Docker is AwesomeJuly 24, 2013
In a previous post, I covered some of the use cases for Vagrant. Vagrant is great at what it does, and I’ll continue to use it for VMs.
In my never-ending search to make life easier, I stumbled across Docker.
Docker is all about containers.
The Docker devs give the analogy that a Docker container is to code as a shipping container is to cargo.
Having a self-contained, standardized method of distributing code/cargo provides more flexibility and automation.
This sounded cool.
There are quite a few Linux distributions out there, but there’s one thing they all have in common, the Linux kernel.
Containers VS Virtual Machines (VM)
Docker provides a higher-level interface to LXC. Containers can be known as operating system level virtualization. VMs attempt to recreate not only the operating system, but hardware, and everything in-between.
A virtual machine (VM) is a software implemented abstraction of the underlying hardware, which is presented to the application layer of the system.
This creates quite a bit of overhead to spin up a VM. As a developer, 9 times out of 10, I don’t care much about virtualizing hardware, but I do care about replicating my application in multiple Linux environments for deployment.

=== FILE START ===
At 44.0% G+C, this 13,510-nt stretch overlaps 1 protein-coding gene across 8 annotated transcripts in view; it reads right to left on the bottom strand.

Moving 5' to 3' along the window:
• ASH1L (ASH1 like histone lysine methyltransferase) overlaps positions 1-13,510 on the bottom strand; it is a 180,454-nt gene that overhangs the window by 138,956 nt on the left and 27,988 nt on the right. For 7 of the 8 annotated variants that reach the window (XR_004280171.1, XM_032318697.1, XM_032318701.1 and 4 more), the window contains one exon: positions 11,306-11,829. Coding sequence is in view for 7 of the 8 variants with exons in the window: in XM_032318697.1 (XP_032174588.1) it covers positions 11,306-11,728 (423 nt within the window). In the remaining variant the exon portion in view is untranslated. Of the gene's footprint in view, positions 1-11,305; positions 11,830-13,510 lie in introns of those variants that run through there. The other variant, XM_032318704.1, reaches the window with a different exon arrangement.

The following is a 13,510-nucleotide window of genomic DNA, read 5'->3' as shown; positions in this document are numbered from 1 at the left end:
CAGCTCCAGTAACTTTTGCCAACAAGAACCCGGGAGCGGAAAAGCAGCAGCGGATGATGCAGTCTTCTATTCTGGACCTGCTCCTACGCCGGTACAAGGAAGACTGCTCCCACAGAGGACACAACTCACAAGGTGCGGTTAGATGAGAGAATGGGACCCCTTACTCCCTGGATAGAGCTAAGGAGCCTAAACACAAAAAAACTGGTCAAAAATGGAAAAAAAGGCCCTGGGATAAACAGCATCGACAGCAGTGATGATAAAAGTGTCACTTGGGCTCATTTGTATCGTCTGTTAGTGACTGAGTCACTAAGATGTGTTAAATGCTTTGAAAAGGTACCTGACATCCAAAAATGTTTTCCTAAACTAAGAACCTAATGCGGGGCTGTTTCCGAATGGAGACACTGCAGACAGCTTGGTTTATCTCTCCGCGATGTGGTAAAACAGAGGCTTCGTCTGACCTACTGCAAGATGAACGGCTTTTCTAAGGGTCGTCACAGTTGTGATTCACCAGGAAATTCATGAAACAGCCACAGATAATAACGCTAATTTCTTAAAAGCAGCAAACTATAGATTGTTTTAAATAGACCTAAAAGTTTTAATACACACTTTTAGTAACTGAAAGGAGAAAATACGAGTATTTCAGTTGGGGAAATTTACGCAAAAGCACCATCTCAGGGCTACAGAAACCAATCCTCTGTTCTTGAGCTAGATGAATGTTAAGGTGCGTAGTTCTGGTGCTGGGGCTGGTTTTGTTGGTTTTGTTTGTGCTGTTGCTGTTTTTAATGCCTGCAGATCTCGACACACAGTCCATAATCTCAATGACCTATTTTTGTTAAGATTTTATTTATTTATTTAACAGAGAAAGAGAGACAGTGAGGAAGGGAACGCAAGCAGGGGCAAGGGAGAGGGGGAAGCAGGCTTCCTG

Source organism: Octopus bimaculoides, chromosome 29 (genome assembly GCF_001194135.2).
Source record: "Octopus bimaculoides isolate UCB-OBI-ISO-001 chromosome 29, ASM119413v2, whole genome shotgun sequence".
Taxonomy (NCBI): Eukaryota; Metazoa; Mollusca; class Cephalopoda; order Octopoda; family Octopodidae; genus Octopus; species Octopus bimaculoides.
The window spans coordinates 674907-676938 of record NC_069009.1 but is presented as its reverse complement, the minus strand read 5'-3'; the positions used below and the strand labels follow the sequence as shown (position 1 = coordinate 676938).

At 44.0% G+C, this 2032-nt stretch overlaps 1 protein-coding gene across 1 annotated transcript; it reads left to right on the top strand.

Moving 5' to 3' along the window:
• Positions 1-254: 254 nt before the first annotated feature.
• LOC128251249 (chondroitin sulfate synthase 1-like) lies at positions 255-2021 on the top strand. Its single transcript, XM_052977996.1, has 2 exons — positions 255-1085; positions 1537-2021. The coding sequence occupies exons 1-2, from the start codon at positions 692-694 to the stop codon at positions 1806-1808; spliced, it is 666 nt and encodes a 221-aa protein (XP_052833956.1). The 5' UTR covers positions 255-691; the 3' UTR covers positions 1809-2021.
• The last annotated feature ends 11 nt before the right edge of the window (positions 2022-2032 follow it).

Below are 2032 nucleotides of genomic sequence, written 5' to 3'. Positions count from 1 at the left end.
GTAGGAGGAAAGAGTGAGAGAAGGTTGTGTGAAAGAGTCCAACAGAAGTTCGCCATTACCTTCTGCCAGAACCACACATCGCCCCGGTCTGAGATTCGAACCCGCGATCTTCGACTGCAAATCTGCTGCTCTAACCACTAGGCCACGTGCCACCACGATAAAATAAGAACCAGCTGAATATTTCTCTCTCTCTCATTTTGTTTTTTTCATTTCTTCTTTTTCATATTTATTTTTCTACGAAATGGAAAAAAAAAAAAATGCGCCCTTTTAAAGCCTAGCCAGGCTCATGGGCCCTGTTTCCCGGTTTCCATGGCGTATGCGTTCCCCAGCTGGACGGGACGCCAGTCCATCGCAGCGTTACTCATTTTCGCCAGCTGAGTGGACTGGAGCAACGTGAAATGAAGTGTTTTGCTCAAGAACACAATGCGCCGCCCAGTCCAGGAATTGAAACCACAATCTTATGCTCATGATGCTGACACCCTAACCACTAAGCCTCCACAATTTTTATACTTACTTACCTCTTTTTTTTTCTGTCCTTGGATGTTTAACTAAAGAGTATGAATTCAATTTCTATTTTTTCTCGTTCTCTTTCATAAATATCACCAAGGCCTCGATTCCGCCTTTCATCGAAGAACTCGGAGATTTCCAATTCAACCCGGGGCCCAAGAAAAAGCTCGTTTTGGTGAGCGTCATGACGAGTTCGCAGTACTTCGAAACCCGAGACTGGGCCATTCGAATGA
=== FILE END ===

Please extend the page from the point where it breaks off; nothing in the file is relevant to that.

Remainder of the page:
Docker gives you exactly this.
When you create a Docker container, you create an isolated environment that shares only the operating system and the binaries/libraries needed for your application. This gives me the ability to develop in a Docker container on my laptop (Ubuntu), and then push the container to a remote server (CentOS) with no surprises.
Why bother with Vagrant?Vagrant still has its uses. Installing Docker requires a Linux environment. For Windows/Mac devs, Docker recommends using Vagrant to create an Ubuntu VM, then install Docker on your Ubuntu VM. Virtualizationception.
This method is generally good for test driving software before installing on your local machine. Also, anything requiring hardware virtualization/provisioning, Vagrant does a great job.